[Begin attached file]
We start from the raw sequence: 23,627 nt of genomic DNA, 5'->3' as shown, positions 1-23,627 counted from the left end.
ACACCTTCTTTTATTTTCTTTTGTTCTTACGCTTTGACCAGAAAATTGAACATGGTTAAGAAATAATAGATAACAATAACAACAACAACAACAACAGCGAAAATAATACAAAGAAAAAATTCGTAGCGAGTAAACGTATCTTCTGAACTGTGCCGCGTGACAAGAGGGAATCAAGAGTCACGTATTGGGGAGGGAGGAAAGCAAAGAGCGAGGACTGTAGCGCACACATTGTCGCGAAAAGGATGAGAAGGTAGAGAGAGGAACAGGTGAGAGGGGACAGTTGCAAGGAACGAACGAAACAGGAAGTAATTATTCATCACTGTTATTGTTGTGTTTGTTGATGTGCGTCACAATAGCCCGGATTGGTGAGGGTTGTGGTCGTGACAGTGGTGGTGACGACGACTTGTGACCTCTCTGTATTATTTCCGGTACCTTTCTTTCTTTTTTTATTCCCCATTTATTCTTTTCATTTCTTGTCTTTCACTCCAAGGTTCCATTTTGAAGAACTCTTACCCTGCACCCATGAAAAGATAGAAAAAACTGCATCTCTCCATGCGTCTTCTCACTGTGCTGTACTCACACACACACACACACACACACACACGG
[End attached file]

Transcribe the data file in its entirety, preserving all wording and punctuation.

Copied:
We start from the raw sequence: 23,627 nt of genomic DNA, 5'->3' as shown, positions 1-23,627 counted from the left end.
ACACCTTCTTTTATTTTCTTTTGTTCTTACGCTTTGACCAGAAAATTGAACATGGTTAAGAAATAATAGATAACAATAACAACAACAACAACAACAGCGAAAATAATACAAAGAAAAAATTCGTAGCGAGTAAACGTATCTTCTGAACTGTGCCGCGTGACAAGAGGGAATCAAGAGTCACGTATTGGGGAGGGAGGAAAGCAAAGAGCGAGGACTGTAGCGCACACATTGTCGCGAAAAGGATGAGAAGGTAGAGAGAGGAACAGGTGAGAGGGGACAGTTGCAAGGAACGAACGAAACAGGAAGTAATTATTCATCACTGTTATTGTTGTGTTTGTTGATGTGCGTCACAATAGCCCGGATTGGTGAGGGTTGTGGTCGTGACAGTGGTGGTGACGACGACTTGTGACCTCTCTGTATTATTTCCGGTACCTTTCTTTCTTTTTTTATTCCCCATTTATTCTTTTCATTTCTTGTCTTTCACTCCAAGGTTCCATTTTGAAGAACTCTTACCCTGCACCCATGAAAAGATAGAAAAAACTGCATCTCTCCATGCGTCTTCTCACTGTGCTGTACTCACACACACACACACACACACACACACGG